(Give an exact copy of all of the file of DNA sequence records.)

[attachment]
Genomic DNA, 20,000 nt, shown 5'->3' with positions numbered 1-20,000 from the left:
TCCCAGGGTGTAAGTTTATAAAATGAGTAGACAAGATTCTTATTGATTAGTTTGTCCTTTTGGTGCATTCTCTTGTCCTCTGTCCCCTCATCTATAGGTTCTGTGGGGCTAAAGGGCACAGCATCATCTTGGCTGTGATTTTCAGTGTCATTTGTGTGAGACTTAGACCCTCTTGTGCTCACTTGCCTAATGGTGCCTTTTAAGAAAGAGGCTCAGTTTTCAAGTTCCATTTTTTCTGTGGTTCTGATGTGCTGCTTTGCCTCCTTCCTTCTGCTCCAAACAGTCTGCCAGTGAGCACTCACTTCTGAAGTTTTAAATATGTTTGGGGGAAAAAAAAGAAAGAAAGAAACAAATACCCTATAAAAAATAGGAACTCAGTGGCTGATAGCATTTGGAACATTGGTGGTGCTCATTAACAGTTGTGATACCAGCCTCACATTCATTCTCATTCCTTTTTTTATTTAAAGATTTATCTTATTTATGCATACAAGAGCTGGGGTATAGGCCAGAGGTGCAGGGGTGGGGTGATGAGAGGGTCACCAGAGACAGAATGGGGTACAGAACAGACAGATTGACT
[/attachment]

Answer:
Genomic DNA, 20,000 nt, shown 5'->3' with positions numbered 1-20,000 from the left:
TCCCAGGGTGTAAGTTTATAAAATGAGTAGACAAGATTCTTATTGATTAGTTTGTCCTTTTGGTGCATTCTCTTGTCCTCTGTCCCCTCATCTATAGGTTCTGTGGGGCTAAAGGGCACAGCATCATCTTGGCTGTGATTTTCAGTGTCATTTGTGTGAGACTTAGACCCTCTTGTGCTCACTTGCCTAATGGTGCCTTTTAAGAAAGAGGCTCAGTTTTCAAGTTCCATTTTTTCTGTGGTTCTGATGTGCTGCTTTGCCTCCTTCCTTCTGCTCCAAACAGTCTGCCAGTGAGCACTCACTTCTGAAGTTTTAAATATGTTTGGGGGAAAAAAAAGAAAGAAAGAAACAAATACCCTATAAAAAATAGGAACTCAGTGGCTGATAGCATTTGGAACATTGGTGGTGCTCATTAACAGTTGTGATACCAGCCTCACATTCATTCTCATTCCTTTTTTTATTTAAAGATTTATCTTATTTATGCATACAAGAGCTGGGGTATAGGCCAGAGGTGCAGGGGTGGGGTGATGAGAGGGTCACCAGAGACAGAATGGGGTACAGAACAGACAGATTGACT